For many people, the decision to become a vegetarian is not made lightly. In many homes across America, most meals must include meat in order to be considered complete. Meat is not simply a ingredient but a part of a broader culture. Hotdogs at baseball games, turkey at Thanksgiving and ham at Easter are all beloved traditions. A shift to a vegetarian diet means not just changing cooking habits, but letting go of some traditions and shifting into a vegetarian mindset.
So, what makes a person decide to become a vegetarian?
According to a 2008 study by the Vegetarian Times, 3.2% of Americans are vegetarians, 54% for reasons involving animal welfare.
In only two generations, the family farm has been nearly eliminated and replaced by factory farming. In the book Eating Animals, by Jonathan Safran Foer, it is stated that 99% of animals eaten in the United States are factory farmed. These enormous industrial complexes have been designed for productivity, at whatever costs. Animals raised in factory farms have been genetically altered to emphasize desirable qualities–more meat raised in less time.
Muscles and fat on these animals are growing at faster rates than their bones, so factory farmed animals suffer from a number of painful conditions. Raised giant indoor facilities, factory farmed animals live amongst thousands of others, all packed in a single building. In tight quarters, chronically unhealthy animals rarely–if ever–see natural daylight. Even “cage free” and “organic” animals don’t lead happy or natural lives. The average cage free egg laying hen lives in the equivalent of an 8.2 inch square of space.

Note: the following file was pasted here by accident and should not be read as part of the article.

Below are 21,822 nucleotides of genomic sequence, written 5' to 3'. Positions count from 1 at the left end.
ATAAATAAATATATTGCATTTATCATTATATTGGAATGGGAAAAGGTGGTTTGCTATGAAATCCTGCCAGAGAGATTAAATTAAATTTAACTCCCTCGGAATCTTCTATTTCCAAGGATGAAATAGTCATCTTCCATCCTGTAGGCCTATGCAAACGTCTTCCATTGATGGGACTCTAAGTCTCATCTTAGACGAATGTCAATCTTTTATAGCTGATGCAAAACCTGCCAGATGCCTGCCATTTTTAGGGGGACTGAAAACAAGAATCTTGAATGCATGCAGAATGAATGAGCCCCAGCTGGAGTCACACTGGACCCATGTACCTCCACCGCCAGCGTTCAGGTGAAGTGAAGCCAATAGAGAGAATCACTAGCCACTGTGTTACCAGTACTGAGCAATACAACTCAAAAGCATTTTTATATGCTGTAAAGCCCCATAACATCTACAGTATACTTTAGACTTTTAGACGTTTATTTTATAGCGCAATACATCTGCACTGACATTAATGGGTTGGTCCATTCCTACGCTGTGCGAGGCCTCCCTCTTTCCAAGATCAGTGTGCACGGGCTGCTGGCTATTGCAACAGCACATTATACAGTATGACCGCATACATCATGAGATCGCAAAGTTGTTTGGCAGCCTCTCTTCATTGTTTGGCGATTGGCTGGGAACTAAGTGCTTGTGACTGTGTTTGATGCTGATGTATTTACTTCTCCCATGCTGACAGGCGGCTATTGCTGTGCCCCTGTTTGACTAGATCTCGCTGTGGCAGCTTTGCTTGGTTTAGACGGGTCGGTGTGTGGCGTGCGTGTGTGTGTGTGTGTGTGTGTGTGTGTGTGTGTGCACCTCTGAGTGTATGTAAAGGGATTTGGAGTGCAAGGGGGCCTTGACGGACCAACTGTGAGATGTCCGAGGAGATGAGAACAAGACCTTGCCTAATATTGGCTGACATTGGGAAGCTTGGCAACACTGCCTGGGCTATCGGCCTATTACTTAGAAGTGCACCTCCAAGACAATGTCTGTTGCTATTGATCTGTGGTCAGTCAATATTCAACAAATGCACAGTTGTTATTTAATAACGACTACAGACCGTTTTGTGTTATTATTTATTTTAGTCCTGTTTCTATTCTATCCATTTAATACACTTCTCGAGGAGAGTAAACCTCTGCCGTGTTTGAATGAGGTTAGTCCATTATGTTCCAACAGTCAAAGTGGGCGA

Factory farms maintain complete control over the environment where these animals are born and die. Exposure to light and food is perfectly timed in order to manipulate the animal’s natural cycles. At the end of their lives, animals are transported to slaughter facilities where they may be killed in a variety of ways that are both gruesome and not always effective–many animals slip through the killing stage of slaughter dazed, but still alive, only to finally die in the latter stages of the process.
In addition, it’s not only the animals who suffer in these facilities. The average factory farm has a 100% worker turnover rate.
Unfortunately, factory farms are necessary to feed the population of the US with its current dietary habits. Family farms cannot produce meat at the rate of factory farms–cannot even come close. Purchasing meat raised by responsible farmers where animal welfare is a consideration and priority is very difficult.
A quote from “Eating Animals”: “Animal agriculture makes a 40% greater contribution to global warming than all transportation in the world combined; it is the number one cause of climate change.” These statistics are backed by studies by the UN and the Pew Commission. Foer goes on to state that “omnivores contribute seven times the volume of greenhouse gases that vegans do.” Likewise, a recent report released by the UN determined a world-wide shift toward veganism would be necessary to combat climate change.